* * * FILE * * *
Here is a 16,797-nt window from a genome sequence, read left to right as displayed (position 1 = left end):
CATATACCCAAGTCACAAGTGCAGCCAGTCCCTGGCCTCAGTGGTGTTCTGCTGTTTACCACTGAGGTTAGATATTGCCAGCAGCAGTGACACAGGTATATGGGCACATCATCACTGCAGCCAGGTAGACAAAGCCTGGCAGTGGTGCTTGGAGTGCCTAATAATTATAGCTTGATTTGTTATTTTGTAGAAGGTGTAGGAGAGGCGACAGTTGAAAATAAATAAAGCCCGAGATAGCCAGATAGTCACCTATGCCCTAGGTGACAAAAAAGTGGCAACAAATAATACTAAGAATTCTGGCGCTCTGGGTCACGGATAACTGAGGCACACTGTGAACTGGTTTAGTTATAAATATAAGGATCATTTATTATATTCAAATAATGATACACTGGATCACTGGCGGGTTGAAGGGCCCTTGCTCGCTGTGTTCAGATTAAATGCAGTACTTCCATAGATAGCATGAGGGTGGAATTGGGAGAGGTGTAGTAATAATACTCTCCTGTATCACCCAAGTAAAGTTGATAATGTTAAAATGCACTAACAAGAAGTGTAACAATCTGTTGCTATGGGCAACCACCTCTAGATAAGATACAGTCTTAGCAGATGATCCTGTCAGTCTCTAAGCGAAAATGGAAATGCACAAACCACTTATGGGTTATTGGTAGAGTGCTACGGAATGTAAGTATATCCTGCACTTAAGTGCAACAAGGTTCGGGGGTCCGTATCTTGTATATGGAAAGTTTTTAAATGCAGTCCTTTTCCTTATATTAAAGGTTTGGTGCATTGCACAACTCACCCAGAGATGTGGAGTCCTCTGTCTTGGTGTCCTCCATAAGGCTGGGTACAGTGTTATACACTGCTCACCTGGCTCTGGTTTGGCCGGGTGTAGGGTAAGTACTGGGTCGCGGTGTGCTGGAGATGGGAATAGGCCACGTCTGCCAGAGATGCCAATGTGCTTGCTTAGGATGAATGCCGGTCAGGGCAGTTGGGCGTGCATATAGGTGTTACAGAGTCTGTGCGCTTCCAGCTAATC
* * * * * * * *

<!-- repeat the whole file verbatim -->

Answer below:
Here is a 16,797-nt window from a genome sequence, read left to right as displayed (position 1 = left end):
CATATACCCAAGTCACAAGTGCAGCCAGTCCCTGGCCTCAGTGGTGTTCTGCTGTTTACCACTGAGGTTAGATATTGCCAGCAGCAGTGACACAGGTATATGGGCACATCATCACTGCAGCCAGGTAGACAAAGCCTGGCAGTGGTGCTTGGAGTGCCTAATAATTATAGCTTGATTTGTTATTTTGTAGAAGGTGTAGGAGAGGCGACAGTTGAAAATAAATAAAGCCCGAGATAGCCAGATAGTCACCTATGCCCTAGGTGACAAAAAAGTGGCAACAAATAATACTAAGAATTCTGGCGCTCTGGGTCACGGATAACTGAGGCACACTGTGAACTGGTTTAGTTATAAATATAAGGATCATTTATTATATTCAAATAATGATACACTGGATCACTGGCGGGTTGAAGGGCCCTTGCTCGCTGTGTTCAGATTAAATGCAGTACTTCCATAGATAGCATGAGGGTGGAATTGGGAGAGGTGTAGTAATAATACTCTCCTGTATCACCCAAGTAAAGTTGATAATGTTAAAATGCACTAACAAGAAGTGTAACAATCTGTTGCTATGGGCAACCACCTCTAGATAAGATACAGTCTTAGCAGATGATCCTGTCAGTCTCTAAGCGAAAATGGAAATGCACAAACCACTTATGGGTTATTGGTAGAGTGCTACGGAATGTAAGTATATCCTGCACTTAAGTGCAACAAGGTTCGGGGGTCCGTATCTTGTATATGGAAAGTTTTTAAATGCAGTCCTTTTCCTTATATTAAAGGTTTGGTGCATTGCACAACTCACCCAGAGATGTGGAGTCCTCTGTCTTGGTGTCCTCCATAAGGCTGGGTACAGTGTTATACACTGCTCACCTGGCTCTGGTTTGGCCGGGTGTAGGGTAAGTACTGGGTCGCGGTGTGCTGGAGATGGGAATAGGCCACGTCTGCCAGAGATGCCAATGTGCTTGCTTAGGATGAATGCCGGTCAGGGCAGTTGGGCGTGCATATAGGTGTTACAGAGTCTGTGCGCTTCCAGCTAATC